The Spy Behind Home Plate is a documentary that opens this weekend. It is the story of Mo Berg, the son of Ukrainian Jewish immigrants who went to Princeton University in New Jersey, but who really wanted to be a baseball player. While his Jewish parents were distressed that playing games was more of a priority than getting a real job, Mo’s love of baseball provided a fringe benefit for the United States of America entering World War II.
Graduating Magna Cum Laude, Berg played catcher in the 1930s. He had a talent for grasping foreign languages, which became the key to understanding foreign cultures when Major League Baseball went on international tours.
Berg toured Japan. As the Nation of Japan was becoming imperial, he secreted a camera and took pictures of city geography. These photos were eventually used by the war department and were utilized during General Doolittle’s bombing campaign that lasted 30 seconds over Tokyo.
Like Woody Allen’s Zelig and Austin Powers: International Man of Mystery, The Spy Behind Home Plate shows Berg meeting many celebrities. He toured with the Great Bambino — Babe Ruth, and dated the legendary baseball player’s daughter. When World War II concluded, Berg took tea with Professor Albert Einstein in Princeton.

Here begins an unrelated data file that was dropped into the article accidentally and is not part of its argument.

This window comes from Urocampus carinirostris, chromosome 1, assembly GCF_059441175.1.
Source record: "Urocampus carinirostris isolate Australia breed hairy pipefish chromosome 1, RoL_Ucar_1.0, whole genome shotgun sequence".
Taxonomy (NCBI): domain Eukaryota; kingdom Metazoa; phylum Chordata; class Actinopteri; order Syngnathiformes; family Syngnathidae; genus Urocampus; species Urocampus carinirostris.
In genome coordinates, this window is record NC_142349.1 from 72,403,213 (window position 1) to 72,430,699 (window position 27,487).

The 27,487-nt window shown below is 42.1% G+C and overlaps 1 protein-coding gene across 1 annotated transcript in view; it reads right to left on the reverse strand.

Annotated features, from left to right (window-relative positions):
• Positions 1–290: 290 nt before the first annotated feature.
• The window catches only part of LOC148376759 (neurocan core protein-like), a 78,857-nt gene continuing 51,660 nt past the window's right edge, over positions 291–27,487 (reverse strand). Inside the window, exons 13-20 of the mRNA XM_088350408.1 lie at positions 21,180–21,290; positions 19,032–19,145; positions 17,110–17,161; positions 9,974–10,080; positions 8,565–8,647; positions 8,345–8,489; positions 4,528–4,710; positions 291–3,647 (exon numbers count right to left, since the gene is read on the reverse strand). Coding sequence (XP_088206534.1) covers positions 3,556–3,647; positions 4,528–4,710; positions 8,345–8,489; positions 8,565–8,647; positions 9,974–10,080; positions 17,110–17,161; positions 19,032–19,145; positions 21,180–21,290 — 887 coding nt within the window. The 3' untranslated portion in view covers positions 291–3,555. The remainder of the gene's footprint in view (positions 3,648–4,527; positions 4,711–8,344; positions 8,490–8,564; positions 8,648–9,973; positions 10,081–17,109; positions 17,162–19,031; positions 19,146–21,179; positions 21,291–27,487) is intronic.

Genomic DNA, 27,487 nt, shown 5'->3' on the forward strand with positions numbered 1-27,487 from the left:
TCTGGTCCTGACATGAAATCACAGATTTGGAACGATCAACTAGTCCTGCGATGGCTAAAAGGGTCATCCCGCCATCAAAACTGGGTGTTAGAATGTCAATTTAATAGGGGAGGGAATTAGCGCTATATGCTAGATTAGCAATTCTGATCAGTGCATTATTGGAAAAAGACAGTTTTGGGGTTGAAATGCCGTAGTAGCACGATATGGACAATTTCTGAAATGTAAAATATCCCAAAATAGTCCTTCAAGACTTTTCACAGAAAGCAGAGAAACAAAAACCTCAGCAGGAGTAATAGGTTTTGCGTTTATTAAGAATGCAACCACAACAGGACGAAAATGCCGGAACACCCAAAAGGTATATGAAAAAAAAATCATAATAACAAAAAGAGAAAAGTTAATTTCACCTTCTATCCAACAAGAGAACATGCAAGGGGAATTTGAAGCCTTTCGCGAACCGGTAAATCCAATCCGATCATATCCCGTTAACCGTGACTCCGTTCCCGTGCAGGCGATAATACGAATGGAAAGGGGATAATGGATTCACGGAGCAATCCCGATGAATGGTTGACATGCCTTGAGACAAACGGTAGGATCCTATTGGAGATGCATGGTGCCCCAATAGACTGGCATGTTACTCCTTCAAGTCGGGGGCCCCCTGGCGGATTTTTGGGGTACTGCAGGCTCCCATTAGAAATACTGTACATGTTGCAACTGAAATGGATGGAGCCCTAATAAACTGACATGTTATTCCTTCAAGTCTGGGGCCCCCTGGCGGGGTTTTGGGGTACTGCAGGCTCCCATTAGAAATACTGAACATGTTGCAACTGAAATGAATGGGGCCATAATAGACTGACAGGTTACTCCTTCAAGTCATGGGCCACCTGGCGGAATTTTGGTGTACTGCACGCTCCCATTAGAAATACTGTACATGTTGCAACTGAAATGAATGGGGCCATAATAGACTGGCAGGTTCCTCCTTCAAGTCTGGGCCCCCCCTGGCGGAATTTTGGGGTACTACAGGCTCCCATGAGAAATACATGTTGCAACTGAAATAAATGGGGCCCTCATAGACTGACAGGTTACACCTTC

There is a great dichotomy between the public persona of Mo Berg and with the man who worked under Colonel Donovan, under President Franklin D. Roosevelt’s request. The film reveals photos of Berg’s radio game show appearances on Information Please! while developing espionage profiles with Ian Fleming, the author of the original 13 James Bond novels.
With The Life and Times of Hank Greenberg and Yoo-Hoo, Mrs. Goldberg, documentarian (and New York Mets fan), Avina Kempner has scored the hat trick with The Spy Behind Home Plate. This is a good movie to celebrate this year’s summer solstice.